Serious Rulemaking Effort?
Which leads us to our next topic: Is the ANPR a serious effort to launch (or consider) a rulemaking or something else? Could it be an attempt to push Congress to move forward on the ADPPA? Could it be a delay strategy, pending the outcome of the ADPPA? Is the FTC simply trying to show – through this preliminary step – that it is delivering on its bold rulemaking promises?
As noted above, the ANPR sends mixed messages – on the one hand, broadly describing the issues for rulemaking and, on the other, stating that the FTC still hasn’t decided whether to proceed. But the oddities of the ANPR don’t stop there. In fact, at times, the FTC seems to be flaunting its lack of focus, such as when it says it isn’t constrained by the scope of the ANPR and invites comment on any privacy regulation here or abroad – to wit: “This ANPR does not identify the full scope of potential approaches the Commission might ultimately undertake by rule or otherwise. It does not delineate a boundary on the issues on which the public may submit comments…The Commission invites comment on all potential rules, including those currently in force in foreign jurisdictions, individual U.S. states, and other legal jurisdictions.”
Similarly, the ANPR asks questions about issues that are clearly beyond the FTC’s authority, such as whether the FTC should implement certain protections for children (many of which would require Congress to amend COPPA) and whether the FTC should bar certain industries from operating a business engaged in personalized advertising. It also asks the public to opine on enormously broad and complex legal issues, such as whether “unfairness” encompasses discrimination, how the First Amendment and Section 230 would bear on the FTC’s yet unwritten rule, and what legal theories could regulate automated systems. Once again, these are all important issues, but the FTC’s lack of focus at this stage suggests that we won’t see an actual rule anytime soon.
Commissioners Phillips and Wilson have never been shy, but their dissents here are among the strongest on record. Phillips decries the breadth and lack of focus in the ANPR, which “provides no notice whatsoever of the scope and parameters of what rule or rules might follow, thereby undermining the public input and congressional notification processes.” He also says that the ANPR “recasts the Commission as a legislature, with virtually limitless rulemaking authority…[and] contemplates banning or regulating conduct the Commission has never once identified as unfair or deceptive.” In addition, he criticizes the ANPR for failing to include “any meaningful discussion about whether there should be different rules based on the sensitivity of data” or even ask how sensitive data should be defined. Phillips concludes that he would have supported an ANPR for data security, or been “more sympathetic” to privacy rules tailored to sensitive data, in contrast to the majority’s “naked power grab.”
Commissioner Wilson, a longtime supporter of federal privacy legislation, expresses greatest concern about effects of the ANPR on the ADPPA – and particularly, that opponents of ADPPA will use the ANPR to derail federal legislative efforts. She also warns about the long-term effects of overreach on the FTC, stating: “Chair Khan’s public statements give me no basis to believe that she will seek to ensure that proposed rule provisions fit within the Congressionally circumscribed jurisdiction of the FTC. Neither has Chair Khan given me reason to believe that she harbors any concerns about harms that will befall the agency (and ultimately consumers) as a consequence of her overreach.”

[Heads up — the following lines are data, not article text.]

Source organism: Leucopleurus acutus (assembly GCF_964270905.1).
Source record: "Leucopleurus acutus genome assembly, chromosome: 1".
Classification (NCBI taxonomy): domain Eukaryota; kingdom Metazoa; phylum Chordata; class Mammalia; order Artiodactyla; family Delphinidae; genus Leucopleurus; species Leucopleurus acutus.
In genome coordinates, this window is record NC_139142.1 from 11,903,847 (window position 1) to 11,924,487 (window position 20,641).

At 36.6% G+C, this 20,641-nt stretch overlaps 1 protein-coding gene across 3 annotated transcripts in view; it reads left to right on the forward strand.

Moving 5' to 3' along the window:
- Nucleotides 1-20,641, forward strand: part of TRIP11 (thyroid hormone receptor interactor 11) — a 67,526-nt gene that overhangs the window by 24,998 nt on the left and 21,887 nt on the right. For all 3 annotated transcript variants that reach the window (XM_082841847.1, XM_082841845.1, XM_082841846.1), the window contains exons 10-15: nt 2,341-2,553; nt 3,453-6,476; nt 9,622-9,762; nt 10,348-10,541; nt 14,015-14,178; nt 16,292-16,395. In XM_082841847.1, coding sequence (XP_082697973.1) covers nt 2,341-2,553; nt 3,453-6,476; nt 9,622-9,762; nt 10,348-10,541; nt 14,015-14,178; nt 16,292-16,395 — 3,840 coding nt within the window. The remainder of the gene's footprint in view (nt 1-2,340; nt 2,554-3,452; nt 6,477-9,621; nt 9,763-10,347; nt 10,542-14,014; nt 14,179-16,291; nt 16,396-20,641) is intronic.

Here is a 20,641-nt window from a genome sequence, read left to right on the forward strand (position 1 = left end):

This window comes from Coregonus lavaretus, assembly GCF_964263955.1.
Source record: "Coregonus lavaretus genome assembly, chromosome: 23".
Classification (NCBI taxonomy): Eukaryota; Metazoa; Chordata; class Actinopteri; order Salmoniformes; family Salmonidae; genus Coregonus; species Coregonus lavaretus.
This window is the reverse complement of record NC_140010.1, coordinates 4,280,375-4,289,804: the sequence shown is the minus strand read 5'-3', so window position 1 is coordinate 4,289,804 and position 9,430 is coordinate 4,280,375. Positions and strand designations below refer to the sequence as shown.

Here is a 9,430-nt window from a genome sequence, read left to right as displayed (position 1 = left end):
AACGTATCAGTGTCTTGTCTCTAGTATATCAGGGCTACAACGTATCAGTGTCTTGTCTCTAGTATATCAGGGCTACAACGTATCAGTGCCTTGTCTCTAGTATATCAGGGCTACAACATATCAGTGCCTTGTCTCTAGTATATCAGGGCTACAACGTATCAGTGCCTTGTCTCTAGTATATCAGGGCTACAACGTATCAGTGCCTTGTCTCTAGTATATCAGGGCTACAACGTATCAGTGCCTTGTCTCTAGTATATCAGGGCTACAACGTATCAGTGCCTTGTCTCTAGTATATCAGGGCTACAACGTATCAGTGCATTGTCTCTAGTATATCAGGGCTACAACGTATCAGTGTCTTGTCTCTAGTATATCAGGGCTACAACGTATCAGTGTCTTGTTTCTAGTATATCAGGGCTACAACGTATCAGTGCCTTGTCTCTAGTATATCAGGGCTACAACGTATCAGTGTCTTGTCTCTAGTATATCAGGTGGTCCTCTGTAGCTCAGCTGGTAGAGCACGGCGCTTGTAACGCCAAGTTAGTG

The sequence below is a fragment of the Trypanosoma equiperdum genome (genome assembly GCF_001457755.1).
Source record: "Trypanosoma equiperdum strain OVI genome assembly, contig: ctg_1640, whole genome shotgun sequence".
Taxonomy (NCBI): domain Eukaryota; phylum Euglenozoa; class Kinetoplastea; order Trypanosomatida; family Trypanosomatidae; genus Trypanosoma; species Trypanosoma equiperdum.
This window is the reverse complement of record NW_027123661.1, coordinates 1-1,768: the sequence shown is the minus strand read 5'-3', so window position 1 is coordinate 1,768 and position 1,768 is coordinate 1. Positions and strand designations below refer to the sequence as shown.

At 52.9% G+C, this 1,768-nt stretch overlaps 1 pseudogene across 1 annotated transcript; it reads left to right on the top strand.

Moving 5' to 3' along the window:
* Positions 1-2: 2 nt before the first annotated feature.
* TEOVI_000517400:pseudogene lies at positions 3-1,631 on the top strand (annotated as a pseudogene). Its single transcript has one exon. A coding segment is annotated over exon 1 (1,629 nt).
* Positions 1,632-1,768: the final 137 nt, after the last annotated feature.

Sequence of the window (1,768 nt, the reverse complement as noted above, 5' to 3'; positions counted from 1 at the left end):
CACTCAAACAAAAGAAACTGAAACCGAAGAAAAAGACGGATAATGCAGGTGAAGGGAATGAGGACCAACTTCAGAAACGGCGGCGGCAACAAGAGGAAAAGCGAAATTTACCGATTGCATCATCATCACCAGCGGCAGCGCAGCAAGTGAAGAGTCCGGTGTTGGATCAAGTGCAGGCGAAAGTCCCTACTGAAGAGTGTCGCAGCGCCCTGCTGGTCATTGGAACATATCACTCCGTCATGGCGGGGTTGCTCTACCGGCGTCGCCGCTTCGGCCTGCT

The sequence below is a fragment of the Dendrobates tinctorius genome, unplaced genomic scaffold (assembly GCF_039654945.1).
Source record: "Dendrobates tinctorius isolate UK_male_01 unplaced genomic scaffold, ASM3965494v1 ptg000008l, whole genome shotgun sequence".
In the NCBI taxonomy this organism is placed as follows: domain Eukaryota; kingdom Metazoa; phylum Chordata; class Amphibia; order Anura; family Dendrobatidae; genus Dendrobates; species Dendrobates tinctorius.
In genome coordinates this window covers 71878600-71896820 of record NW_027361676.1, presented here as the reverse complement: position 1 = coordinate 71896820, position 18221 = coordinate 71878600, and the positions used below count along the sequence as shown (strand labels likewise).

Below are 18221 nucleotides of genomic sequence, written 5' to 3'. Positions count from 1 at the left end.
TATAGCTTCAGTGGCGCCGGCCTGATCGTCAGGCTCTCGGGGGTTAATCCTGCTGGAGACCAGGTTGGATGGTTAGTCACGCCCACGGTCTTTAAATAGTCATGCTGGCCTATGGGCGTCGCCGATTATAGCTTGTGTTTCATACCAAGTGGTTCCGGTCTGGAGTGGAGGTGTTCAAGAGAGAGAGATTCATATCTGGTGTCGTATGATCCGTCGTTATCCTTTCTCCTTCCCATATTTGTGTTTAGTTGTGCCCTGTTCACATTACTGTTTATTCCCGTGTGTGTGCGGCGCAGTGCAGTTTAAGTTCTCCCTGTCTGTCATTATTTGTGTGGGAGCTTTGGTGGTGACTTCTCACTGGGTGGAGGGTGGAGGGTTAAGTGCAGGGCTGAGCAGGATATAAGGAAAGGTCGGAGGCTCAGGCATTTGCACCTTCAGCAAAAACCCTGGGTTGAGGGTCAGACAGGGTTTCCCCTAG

- Unfairness: The ANPR attempts to lay the groundwork for heavy reliance on the FTC’s unfairness authority, devoting considerable text to establishing the first two required prongs – consumer harm and consumers’ inability to avoid the harm themselves. The ANPR is virtually silent, however, on the third prong – whether the costs of a rule (to both consumers and competition) outweigh the benefits. Indeed, the ANPR discusses the benefits of a potential rule extensively but punts discussion of the costs to the public comments (see Qs 24-29). The FTC’s silence here is telling. Did it consider these costs before moving forward? What would happen to free content? What about personalization and discounts that consumers like? How might competition be affected adversely by an FTC rule?
- Majority Views on ADPPA: Khan, Slaughter and Bedoya all praised the ADPPA in their statements and at the press conference, stating that they hope it will become law and generally agreeing that, if it does, they would not pursue rules that are “inconsistent” with it.
- Data Restrictions vs. Notice and Choice: Consistent with Khan’s many policy statements over the past year, the ANPR emphasizes the need for substantive data restrictions in lieu of notice and choice, and many of the questions in the ANPR explore this issue. (The FTC’s unfairness authority would, of course, be critical here.)
- Civil Penalties: As the ANPR reminds us, a key reason to pursue rulemaking is to enable the FTC to obtain civil penalties for first-time violations – relief that is unavailable when the FTC pursues case-by-case enforcement under the FTC Act. The ANPR also cites other justifications for rulemaking, but civil penalties are first and foremost.
- “Major question?” A lurking issue for the FTC is how the Supreme Court’s recent ruling in Va. v. EPA might affect the FTC’s rulemaking authority. That case stands for the proposition that when an agency asserts “extraordinary” regulatory authority of “broad economic and political significance” (a “major question”) it must be able to point to a clear Congressional authorization, not “vague” or “rarely-used” statutory language. Here, the FTC is arguably relying on clear FTC Act language authorizing rulemaking. Nevertheless, a court might conclude that a broad rule regulating data use across the economy is a “major question” that goes well beyond what Congress contemplated when it enacted the FTC’s rulemaking provisions approximately 50 years ago. If this rulemaking actually proceeds to completion, we will likely see this issue tested in court.